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Sunless Sea Preview

by Soulbane, 2015-01-26

Captain’s Log, 19 June 1887

"The frenzied cries are dying down slowly outside, and my cabin’s reinforced door has held fast. I can still hear the occasional panicked shriek on deck and the following dull splash when one of my last men chooses a dark descent into a bottomless oblivion rather than face the thing that is lurking outside the reach of our gas lamps. The rest lie dead on the deck, bled out by their own companions who went mad with fear. How have we come to this? It is, of course, a rhetorical question; I know now that we came to this, because I choose a risky proposition from the Masters in the Bazaar in hopes of gaining their support and enough Echoes to buy a new ship and break out from amongst mediocre captains and run-down crews. I know that it was foolish to trust the devils of the Brass Embassy, that the box they provided in exchange for all my savings would be enough to contain the… cargo… that we were sent out to retrieve. I am fully aware that I should have turned back the moment we found the island and I could lay eyes upon the twisted ruins that covered its cold, lifeless rocks and felt the shiver run down my spine. But the war was long ago, and my hunches and my judgment diminished significantly it seems; and I wanted to do right by my men. But no, they are not to be blamed. Only me. Me, their captain, who led them into death and insanity. But they shall be avenged!

That the creature lurking below the waves wants the artifact from the island is certain now. I cannot harm the beast, we never could have, never had a chance, but I can destroy this damned thing it craves so much. In a few moments, when the clamor dies down outside, I’ll take it, run to the engine room, and toss it in the flames. I hope my resolve will be enough to resist the creature’s mind, that terrible thing with the whispers and the wails… to which my good men all fell prey to. With Salt willing, I shall succeed, but I suspect no matter what, these are my last lines. It is all quiet. I must go now. For the Empress!"


last entry of Captain Higgins’s log, retrieved by the HMS Arbiter from a wreckage near Station III. in October 1896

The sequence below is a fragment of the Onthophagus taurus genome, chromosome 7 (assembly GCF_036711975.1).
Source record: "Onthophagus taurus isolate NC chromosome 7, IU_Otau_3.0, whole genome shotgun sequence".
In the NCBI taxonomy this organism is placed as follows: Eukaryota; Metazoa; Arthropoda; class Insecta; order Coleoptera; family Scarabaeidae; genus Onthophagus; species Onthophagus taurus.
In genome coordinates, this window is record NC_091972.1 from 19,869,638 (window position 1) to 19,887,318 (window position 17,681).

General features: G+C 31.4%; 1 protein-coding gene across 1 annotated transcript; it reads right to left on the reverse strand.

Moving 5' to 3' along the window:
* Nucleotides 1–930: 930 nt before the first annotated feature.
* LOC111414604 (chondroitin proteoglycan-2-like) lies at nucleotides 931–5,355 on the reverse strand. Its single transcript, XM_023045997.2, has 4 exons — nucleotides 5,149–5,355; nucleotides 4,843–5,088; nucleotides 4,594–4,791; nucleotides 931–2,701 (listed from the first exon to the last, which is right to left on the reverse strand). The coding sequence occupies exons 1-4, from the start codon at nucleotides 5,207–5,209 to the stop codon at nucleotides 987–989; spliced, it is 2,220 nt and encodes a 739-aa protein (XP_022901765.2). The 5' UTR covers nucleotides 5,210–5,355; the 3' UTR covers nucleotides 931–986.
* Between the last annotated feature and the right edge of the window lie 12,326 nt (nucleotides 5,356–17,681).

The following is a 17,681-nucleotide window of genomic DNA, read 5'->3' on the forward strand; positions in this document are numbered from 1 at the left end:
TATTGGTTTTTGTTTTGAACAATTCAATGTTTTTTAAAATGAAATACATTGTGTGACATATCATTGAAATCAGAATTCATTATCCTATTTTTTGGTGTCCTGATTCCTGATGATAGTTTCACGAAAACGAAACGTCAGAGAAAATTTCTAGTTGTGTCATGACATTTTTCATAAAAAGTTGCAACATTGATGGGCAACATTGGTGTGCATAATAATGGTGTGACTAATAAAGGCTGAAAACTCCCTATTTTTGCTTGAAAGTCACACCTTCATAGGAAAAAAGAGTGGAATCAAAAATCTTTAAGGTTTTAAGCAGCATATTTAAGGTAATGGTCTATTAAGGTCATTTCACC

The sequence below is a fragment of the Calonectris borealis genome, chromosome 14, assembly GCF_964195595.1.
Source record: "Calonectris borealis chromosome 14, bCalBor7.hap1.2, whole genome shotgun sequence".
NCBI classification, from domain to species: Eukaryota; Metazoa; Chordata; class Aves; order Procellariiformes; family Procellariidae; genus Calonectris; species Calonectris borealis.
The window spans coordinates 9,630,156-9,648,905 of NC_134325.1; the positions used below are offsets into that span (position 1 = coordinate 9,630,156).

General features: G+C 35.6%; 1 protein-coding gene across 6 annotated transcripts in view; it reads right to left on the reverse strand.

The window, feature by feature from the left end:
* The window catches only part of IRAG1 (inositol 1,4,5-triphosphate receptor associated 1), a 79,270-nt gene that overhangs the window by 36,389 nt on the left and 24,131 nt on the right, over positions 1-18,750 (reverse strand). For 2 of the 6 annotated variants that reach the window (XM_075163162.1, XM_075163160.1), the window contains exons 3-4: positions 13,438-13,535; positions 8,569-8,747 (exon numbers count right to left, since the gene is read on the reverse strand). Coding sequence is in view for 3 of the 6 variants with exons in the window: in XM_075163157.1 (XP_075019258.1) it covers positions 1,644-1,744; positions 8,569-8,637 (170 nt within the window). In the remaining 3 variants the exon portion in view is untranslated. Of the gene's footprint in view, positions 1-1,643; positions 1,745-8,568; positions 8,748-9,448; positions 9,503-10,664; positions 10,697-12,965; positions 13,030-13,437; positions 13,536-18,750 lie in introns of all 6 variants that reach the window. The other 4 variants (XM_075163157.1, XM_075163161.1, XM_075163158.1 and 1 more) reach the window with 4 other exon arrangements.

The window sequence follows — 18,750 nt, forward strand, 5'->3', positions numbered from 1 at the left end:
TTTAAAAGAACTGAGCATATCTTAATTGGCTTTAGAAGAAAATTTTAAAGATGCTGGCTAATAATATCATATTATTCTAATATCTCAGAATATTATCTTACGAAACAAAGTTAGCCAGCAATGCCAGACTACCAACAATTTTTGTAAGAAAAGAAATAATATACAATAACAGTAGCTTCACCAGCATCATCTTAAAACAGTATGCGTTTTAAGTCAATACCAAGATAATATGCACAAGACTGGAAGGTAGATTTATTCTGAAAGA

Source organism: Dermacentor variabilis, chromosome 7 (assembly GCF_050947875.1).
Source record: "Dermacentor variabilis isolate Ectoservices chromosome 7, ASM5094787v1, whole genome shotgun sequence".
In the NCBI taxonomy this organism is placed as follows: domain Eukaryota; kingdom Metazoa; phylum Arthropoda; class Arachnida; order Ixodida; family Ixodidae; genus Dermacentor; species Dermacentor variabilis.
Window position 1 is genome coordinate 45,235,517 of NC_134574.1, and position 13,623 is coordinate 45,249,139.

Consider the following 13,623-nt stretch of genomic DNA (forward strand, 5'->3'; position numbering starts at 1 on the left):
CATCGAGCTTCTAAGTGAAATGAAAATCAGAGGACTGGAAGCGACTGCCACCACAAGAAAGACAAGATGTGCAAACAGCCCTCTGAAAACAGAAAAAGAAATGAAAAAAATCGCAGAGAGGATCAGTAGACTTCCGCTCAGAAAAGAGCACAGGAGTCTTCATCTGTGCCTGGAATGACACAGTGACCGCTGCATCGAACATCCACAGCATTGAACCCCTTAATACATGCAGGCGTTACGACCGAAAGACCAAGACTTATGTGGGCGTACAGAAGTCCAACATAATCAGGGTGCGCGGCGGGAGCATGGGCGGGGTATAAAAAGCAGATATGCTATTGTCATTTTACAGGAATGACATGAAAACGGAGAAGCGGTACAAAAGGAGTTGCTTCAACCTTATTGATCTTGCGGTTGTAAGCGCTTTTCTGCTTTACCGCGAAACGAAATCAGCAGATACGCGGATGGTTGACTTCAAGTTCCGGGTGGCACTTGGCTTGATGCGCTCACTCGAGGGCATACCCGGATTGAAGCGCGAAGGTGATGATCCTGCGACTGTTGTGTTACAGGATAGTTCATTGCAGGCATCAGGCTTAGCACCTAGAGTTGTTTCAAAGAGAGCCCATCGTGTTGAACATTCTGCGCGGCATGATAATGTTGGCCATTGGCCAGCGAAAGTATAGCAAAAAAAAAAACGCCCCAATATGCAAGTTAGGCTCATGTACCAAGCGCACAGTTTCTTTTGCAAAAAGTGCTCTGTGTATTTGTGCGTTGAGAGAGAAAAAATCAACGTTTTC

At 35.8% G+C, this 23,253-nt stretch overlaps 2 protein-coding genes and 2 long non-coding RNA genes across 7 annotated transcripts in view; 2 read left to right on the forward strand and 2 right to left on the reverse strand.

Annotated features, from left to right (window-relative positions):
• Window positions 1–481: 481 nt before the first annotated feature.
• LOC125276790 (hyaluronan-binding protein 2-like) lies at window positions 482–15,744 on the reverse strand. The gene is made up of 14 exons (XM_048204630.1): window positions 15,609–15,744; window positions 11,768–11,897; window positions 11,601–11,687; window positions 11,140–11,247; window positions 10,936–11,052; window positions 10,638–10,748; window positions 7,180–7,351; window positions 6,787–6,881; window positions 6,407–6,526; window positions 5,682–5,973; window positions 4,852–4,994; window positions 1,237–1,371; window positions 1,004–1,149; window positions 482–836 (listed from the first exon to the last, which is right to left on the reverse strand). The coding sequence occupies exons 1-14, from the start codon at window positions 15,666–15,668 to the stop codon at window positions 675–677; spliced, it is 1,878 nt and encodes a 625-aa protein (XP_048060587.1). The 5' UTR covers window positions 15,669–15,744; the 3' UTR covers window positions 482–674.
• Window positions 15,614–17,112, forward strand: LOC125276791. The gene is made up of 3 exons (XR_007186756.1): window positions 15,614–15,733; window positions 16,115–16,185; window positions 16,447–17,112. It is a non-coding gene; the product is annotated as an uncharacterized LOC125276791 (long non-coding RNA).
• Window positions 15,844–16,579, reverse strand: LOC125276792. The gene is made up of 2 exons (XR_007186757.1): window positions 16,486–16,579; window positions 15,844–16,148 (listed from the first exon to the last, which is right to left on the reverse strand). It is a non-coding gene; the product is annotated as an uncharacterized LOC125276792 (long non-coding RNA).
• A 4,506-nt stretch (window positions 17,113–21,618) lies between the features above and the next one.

On History and Introductions

Sunless Sea is the second game by indie developer Failbetter Games. Being a small team, Failbetter became known when they released their first title – Fallen London – in 2009, a browser-based choose your own adventure game set in a unique alternative Victorian Gothic steampunk world. After the award-winning first title, Failbetter went on to capitalize on their success and launched a Kickstarter campaign for Sunless Sea in 2013, which was funded quickly. Sunless Sea strives to retain Failbetter’s strengths (namely, their high quality writing, unusual and intriguing setting, and some of the choose your own adventure style) while adding in exploration, combat, some rogue-like mechanics, and roleplaying elements with more depth than previously seen. The game entered Early Access in July 2014, and just recently we’ve been provided the release date of February 6 this year.

Having no experience with Fallen London myself, and being antagonistic towards Early Access in general, I accidentally found videos of others playing Sunless Sea and decided to take it up immediately. If I had any doubts by then, they swiftly became immaterial after the first few hours in the game, and I’ve been hooked ever since. The developers have been updating the game weekly, adding and changing small things throughout last year, with the occasional larger update every month or so. There was only one occasion of delay last September when Failbetter – to the pressure of some of the player base – did a complete redesign of combat (more on that later). At the moment, Sunless Sea is very close to being completed, although some optimization, bug hunting, and additional content implementation still remains. Even so, the game has been in a playable state for over half a year now, and I have every confidence in the developers to wrap up by February.


On the Neath and the Fall of London

Even though the game does not operate with a fixed storyline or easily accessible lore (which is part of the fun, really), the backstory of the setting is considered common knowledge in-game (especially since many have played Fallen London before). Therefore, without spoiling anything let me provide a basic outline to give a feel of the setting.